Lin didn't speak to the media on Tuesday. He's had a hot-and-cold first season with the Rockets after he skyrocketed to worldwide fame in New York about this time last year. He's had his moments - 38 points in a loss to San Antonio, 22 points and nine assists in a win over the Knicks in his return to Madison Square Garden - but he's also struggled in stretches, especially with his outside shot.

McHale is quick to point out that Lin is still only 24 and has only 68 starts in his NBA career.

``Jeremy's OK,'' McHale said. ``Jeremy is a young guy who's been up and down before. When you're a young fella, you have some ups and downs and that will be the case with a lot of guys. No big deal, he's going to be fine.''

The Rockets have 12 games remaining before the NBA's All-Star Weekend comes to town. They seemed upbeat after Tuesday's practice, but Harden acknowledged that the young team's confidence was damaged by the recent slide.

Different from his days in Oklahoma City, Harden feels like everyone is looking to him for leadership.

``We've got to bring each other in,'' Harden said. ``We went through a tough stretch, so everybody kind of put their heads down a little bit. Being that this is a new role for me, I've got to do a better job of leading these guys and telling them that this is a game, everybody goes through these stretches. We've got to figure a way to get out of it.''

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Orioles welcome home military service member with surprise first pitch

Orioles welcome home military service member with surprise first pitch

The Orioles helped make one family's Father's Day a day that they will never forget. 

Specialist Addam Bostwick from Fort George G. Meade United States Army installation surprised his father, former Marine Stephen Bostwick, with a special ceremonial first pitch Sunday afternoon at Camden Yards.

Stephen, who is a four-year veteran of the US Marine Corps, was expecting an Orioles player to catch the first pitch, was shocked to see Addam, who had been deployed in Afghanistan for four months, surprised his father.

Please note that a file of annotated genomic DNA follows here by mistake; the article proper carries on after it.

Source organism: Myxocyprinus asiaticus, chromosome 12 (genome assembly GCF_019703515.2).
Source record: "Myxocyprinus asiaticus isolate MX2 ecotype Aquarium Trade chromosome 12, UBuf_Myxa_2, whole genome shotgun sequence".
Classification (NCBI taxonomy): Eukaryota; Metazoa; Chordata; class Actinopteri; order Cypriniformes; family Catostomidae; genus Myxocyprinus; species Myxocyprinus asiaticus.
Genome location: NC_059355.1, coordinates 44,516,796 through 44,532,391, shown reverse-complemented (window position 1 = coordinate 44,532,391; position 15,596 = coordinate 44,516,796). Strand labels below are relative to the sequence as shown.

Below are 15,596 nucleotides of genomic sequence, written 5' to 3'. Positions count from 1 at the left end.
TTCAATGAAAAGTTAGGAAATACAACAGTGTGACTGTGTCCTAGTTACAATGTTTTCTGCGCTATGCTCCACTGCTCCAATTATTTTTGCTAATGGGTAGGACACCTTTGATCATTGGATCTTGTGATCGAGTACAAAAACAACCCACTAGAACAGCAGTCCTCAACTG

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Carli Lloyd scores 2 and the US downs Chile 3-0 at the World Cup

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Carli Lloyd scores 2 and the US downs Chile 3-0 at the World Cup

Carli Lloyd scored a pair of goals for the United States in a somewhat subdued 3-0 victory over Chile that advanced the defending Women's World Cup champions to the round of 16.

The United States was criticized after its record-breaking 13-0 rout of Thailand when players celebrated goals even after the victory was well in hand. The Americans were more muted in this one, and all three goals were in the first half.

Sweden also advanced out of Group F with a victory 5-1 victory over Thailand earlier Sunday in Nice. Japan, playing in Group D with England, also went through to the knockout stage because both the United States and Sweden won.

Lloyd earned the start after coming in off the bench in the opener, and in the 11th minute became the first player to score in six straight World Cup matches.

She added another on a header off a corner in the 35th minute for her 10th career World Cup goal, which moved her into third on the all-time U.S. list behind Abby Wambach (14) and Michelle Akers (12).